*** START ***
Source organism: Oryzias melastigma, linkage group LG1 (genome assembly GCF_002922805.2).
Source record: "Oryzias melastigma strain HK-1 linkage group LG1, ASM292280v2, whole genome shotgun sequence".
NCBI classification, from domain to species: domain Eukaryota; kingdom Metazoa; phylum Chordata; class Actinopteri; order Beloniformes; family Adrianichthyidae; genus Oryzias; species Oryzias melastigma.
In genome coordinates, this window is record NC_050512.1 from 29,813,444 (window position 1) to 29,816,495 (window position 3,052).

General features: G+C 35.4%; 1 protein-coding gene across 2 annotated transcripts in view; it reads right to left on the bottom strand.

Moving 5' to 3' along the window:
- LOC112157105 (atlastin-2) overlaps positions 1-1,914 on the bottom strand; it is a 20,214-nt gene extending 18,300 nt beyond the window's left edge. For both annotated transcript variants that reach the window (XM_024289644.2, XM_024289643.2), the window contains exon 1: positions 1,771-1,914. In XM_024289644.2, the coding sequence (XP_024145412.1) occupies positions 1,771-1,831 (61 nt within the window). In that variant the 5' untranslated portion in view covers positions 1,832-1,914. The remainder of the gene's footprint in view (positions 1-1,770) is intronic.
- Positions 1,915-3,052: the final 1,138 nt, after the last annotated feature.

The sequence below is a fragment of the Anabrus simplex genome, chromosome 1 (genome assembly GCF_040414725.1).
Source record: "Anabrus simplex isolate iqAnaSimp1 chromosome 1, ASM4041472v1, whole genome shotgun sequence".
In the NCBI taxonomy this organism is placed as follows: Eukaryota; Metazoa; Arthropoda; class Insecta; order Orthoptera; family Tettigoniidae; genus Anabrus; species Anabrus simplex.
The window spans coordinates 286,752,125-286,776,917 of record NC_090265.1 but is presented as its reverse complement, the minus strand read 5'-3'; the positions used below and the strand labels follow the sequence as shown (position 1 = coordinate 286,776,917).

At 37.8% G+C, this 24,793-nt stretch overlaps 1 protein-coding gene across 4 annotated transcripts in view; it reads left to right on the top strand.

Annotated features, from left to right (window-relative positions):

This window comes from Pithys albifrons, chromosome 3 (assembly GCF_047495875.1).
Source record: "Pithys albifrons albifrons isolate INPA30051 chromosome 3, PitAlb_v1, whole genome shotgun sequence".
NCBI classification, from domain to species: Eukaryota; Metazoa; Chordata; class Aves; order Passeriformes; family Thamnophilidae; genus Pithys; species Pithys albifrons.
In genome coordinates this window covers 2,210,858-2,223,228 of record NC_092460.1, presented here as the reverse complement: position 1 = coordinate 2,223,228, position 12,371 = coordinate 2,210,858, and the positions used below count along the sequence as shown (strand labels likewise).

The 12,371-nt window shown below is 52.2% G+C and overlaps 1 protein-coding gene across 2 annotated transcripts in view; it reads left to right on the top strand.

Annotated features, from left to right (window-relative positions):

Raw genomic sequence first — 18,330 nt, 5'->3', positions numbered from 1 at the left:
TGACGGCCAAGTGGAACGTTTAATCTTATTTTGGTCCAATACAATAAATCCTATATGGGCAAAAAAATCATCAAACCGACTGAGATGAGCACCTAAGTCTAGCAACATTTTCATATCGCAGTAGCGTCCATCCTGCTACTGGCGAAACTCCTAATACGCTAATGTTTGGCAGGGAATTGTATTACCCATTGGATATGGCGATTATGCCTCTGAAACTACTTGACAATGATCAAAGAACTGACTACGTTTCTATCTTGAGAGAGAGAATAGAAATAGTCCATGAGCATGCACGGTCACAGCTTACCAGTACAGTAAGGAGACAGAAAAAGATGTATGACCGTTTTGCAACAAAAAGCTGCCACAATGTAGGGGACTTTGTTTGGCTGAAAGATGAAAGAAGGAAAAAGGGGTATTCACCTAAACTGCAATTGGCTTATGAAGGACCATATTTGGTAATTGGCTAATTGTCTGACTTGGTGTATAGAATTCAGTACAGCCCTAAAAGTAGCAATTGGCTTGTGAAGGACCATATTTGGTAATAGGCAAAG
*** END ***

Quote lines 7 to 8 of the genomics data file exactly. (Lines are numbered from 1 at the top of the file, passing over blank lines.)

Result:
- LOC112157105 (atlastin-2) overlaps positions 1-1,914 on the bottom strand; it is a 20,214-nt gene extending 18,300 nt beyond the window's left edge. For both annotated transcript variants that reach the window (XM_024289644.2, XM_024289643.2), the window contains exon 1: positions 1,771-1,914. In XM_024289644.2, the coding sequence (XP_024145412.1) occupies positions 1,771-1,831 (61 nt within the window). In that variant the 5' untranslated portion in view covers positions 1,832-1,914. The remainder of the gene's footprint in view (positions 1-1,770) is intronic.
- Positions 1,915-3,052: the final 1,138 nt, after the last annotated feature.